Tariq Salim Marwat finds it difficult to agree with him. He claims that the first autobiography in Urdu language was penned by one Sita Ram of Raiy Braily who retired from the service of the East Indian Company during the war of independence of 1857 and then wrote a book on what he had seen and experienced in life. His book is no longer traceable but its English translation, made by General Nargate, was published from Lahore in 1873.
Some literary historians opine that Sita Ram wrote his book in Hindustani language. However, Tariq Saleem Marwat insists that it was written in Urdu which was usually termed Hindustani by the English in those days.
In an article published in the current issue of Atta, Salman Ali has discussed some basic issues related to the writing of autobiographies.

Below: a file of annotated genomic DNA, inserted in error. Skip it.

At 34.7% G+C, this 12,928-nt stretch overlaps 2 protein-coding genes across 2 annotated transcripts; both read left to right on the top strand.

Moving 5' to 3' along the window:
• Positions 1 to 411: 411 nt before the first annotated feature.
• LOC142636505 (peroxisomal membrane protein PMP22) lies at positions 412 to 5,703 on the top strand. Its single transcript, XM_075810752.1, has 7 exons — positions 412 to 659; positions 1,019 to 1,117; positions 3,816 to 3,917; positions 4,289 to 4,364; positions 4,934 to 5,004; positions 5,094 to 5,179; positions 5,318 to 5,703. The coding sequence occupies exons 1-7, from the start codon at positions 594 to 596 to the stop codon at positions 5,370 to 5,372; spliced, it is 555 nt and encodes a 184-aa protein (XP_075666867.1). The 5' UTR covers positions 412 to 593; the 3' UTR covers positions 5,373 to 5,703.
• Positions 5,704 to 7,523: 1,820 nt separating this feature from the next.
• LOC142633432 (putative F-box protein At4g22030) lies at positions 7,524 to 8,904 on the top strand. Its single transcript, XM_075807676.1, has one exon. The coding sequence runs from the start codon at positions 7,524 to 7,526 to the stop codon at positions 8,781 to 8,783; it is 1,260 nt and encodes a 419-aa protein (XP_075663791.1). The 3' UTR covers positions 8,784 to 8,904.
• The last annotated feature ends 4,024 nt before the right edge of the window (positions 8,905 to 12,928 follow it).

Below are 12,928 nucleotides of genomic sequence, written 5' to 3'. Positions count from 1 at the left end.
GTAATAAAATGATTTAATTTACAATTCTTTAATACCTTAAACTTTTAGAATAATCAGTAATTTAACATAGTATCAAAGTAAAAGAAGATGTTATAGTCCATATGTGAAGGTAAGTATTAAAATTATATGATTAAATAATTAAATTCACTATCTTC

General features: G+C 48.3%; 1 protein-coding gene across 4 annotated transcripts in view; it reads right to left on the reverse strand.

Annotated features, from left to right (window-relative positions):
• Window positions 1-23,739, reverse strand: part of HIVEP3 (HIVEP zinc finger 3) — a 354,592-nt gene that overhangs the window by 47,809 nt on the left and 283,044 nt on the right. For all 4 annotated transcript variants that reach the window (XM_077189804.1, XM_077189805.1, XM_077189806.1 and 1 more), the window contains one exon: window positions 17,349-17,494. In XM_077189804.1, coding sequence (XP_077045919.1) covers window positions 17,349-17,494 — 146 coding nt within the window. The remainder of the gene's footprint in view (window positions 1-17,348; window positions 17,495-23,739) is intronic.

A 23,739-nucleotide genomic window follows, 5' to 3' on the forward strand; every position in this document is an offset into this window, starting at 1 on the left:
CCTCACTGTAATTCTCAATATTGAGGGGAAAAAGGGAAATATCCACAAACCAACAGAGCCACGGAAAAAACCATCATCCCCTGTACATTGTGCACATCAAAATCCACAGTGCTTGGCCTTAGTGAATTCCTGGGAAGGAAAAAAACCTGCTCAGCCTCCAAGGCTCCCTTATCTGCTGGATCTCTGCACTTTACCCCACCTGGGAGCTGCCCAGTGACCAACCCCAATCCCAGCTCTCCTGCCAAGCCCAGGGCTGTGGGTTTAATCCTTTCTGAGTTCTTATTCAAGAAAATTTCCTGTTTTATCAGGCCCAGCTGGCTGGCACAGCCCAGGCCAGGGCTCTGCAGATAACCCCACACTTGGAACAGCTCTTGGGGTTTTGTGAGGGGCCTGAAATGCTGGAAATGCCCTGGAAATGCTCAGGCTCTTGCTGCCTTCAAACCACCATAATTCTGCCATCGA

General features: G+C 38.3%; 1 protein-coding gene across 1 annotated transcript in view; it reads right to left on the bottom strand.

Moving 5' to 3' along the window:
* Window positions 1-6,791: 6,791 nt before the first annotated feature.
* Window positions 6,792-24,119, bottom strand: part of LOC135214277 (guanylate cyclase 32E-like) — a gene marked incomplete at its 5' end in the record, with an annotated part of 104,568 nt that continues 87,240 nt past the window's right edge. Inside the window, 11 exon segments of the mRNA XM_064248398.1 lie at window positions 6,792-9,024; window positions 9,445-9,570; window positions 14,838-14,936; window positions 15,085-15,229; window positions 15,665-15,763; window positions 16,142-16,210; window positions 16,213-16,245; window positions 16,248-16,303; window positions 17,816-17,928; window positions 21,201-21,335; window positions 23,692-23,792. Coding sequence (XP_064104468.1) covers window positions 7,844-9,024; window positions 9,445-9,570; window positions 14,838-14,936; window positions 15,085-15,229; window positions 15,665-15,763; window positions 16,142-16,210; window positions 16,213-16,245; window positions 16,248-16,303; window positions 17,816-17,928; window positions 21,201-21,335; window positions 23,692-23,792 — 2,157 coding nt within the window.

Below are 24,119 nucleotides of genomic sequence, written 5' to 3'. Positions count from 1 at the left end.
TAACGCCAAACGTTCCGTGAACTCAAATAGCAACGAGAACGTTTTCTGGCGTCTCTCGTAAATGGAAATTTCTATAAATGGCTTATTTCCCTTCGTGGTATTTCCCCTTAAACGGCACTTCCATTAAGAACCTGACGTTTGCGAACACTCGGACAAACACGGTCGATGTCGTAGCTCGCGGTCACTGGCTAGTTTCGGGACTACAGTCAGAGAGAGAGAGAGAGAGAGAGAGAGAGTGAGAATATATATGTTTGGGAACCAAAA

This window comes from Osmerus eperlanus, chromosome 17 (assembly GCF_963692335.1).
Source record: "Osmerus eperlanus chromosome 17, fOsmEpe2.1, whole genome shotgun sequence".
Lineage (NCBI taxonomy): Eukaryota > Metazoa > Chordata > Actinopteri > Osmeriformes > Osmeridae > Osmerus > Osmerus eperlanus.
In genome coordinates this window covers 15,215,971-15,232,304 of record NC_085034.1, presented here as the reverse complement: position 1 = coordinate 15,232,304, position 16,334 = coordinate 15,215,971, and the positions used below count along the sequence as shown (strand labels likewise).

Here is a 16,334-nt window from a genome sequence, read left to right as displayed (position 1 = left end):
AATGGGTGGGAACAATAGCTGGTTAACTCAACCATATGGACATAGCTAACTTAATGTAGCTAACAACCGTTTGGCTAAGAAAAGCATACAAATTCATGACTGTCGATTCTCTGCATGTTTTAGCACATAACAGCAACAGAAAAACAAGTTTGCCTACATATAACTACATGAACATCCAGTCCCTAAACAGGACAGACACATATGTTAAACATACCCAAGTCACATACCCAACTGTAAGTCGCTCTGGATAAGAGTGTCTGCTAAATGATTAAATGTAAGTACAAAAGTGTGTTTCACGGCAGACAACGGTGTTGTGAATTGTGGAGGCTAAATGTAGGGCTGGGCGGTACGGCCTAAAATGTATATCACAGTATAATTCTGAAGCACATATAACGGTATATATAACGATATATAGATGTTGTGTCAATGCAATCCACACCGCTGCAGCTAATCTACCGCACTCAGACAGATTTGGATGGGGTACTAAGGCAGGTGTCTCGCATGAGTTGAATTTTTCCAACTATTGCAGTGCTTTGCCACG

Atta is a quarterly literary journal which is edited and published by the Engineer Zaka Ullah Khan from the far-flung town of Dera Ismail Khan.
The poetry section of the current edition of the quarterly carries fresh offerings of many noted poets like Mohsin Ehsan, Murtaza Birlas, Khyal Amrohi, Riaz Majeed, Ahmad Saghir Siddiqui, Sabir Zafar, Sohail Ghazi Purj and Karamat Bokhari.
Latest on the bookshelf
Murtaza Birlas' fifth collection of Urdu poetry Girah-e-Neembaz has been published by the Al-asar Publications of Lahore without any interdiction by the poet. However, it carries brief remarks about the poet and his poetry written by Faiz Ahmed Faiz and Mohammad Ali Siddiqui on the dust jacket.
The book contains ghazals written in the refined traditional style with new ideas and contemporary sensibility. The poet's belief in commutability makes his ghazals a delight to read. I quote the couplet from which he has draws the title of the volume.
Apni khata hai ye girah-e-neembaz ka
Nakhan pay jot ha qar ada kery kay aye hain.